Architecture Work

Student Work

Photo of big small homes model

The Big Small Home

Student Researchers:

Robby Cuthbert
Green-Build Competition Studio ARCH 6150-001
Butterfly connector between wood and concrete

Green Tech: Eco Furniture Design & Fabrication

Student Researchers:

Alexis Trick, Grant Warmerdam, Dillon Chang, Nora Webster, Sabrina Canada
Material scraps, bits and pieces, and the objects most people throw away, are carefully studied and reinvented as functional art.
Exterior of a cabin in the woods

Cottonwood Cabins

Principal Researchers:

Design Build 2019
Six new bunkhouses and an outdoor kitchen create a welcome refuge for trekkers at the basecamp for Cottonwood Gulch Expeditions.
Finding Balance elevation rendering

Finding Balance

Student Researchers:

Macy Funk
BS Arch Studio III Fall 2017
Dawe Gallery exterior collage

Dawe Gallery

Student Researchers:

Lucas Homner
BS Arch Studio III Fall 2017
Minimaliteracy photograph of model section view


Student Researchers:

Mitch Deans
BS Arch Studio V Spring 2018

Faculty Work

Grain Elevator Survey

Principal Researchers:

  • Ekaterini Vlahos
  • Kris Christensen
Grain elevators are among the most iconic of all structures on the plains of the United States and Canada. They not only contribute to the economies of rural communities, but also serve as a wayfinders in sparsely settled areas. Colorado boasts a variety of grain elevator types, many of which face threats due to changes in agriculture that have resulted in abandonment, demolition or neglect. The objectives of this project were to locate, photograph and document grain elevators in a research area from Interstate-25 to the Colorado eastern border. Through a summer seminar course, graduate students learned how to conduct a selective reconnaissance survey, develop and apply research skills, prepare a context study, and synthesize their findings for the final report. More than 280 extant grain elevators were identified and documented.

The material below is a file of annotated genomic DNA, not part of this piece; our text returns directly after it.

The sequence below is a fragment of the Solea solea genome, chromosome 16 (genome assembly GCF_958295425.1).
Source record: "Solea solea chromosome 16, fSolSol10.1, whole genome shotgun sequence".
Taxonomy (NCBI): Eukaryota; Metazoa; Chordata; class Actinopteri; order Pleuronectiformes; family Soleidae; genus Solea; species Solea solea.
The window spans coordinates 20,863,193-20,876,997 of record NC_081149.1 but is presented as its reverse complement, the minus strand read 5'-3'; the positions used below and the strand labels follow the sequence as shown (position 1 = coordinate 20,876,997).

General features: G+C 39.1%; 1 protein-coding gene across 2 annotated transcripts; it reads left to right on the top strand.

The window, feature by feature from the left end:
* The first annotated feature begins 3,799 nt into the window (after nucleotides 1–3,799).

Independence Rock

Principal Researchers:

  • Kat Vlahos
  • Mike Nulty
  • Julia Ausloos
A large granite rock in southwestern Natrona County, Wyoming, Independence Rock stands today as a landmark of great importance. In the 19th century, Independence Rock was a milestone for emigrants migrating with their wagons from the East Coast to the Western frontiers of the country along the Oregon trail, also known as the "Emigrant Trail." Independence Rock may have derived its name from a band of fur trappers who celebrated the American Independence Day in 1930 at the site- but more likely, Independence Rock earned its name as a beacon for emigrants to reach before the 4th of July. If emigrants failed to do this, they endangered their lives and the lives of their dependents as snow and severe weather enveloped the Sierra Mountains. Many emigrants inscribed their name, date, and sometimes other personal details into the rock as they visited en route to the Western frontier. Over the decades, many inscriptions faded due to weathering, erosion, vandalism, and more commonly, lichens. Independence Rock was designated a National Historic Landmark in 1961, and is now part of Independence Rock State Historic Site, owned and operated by the state of Wyoming.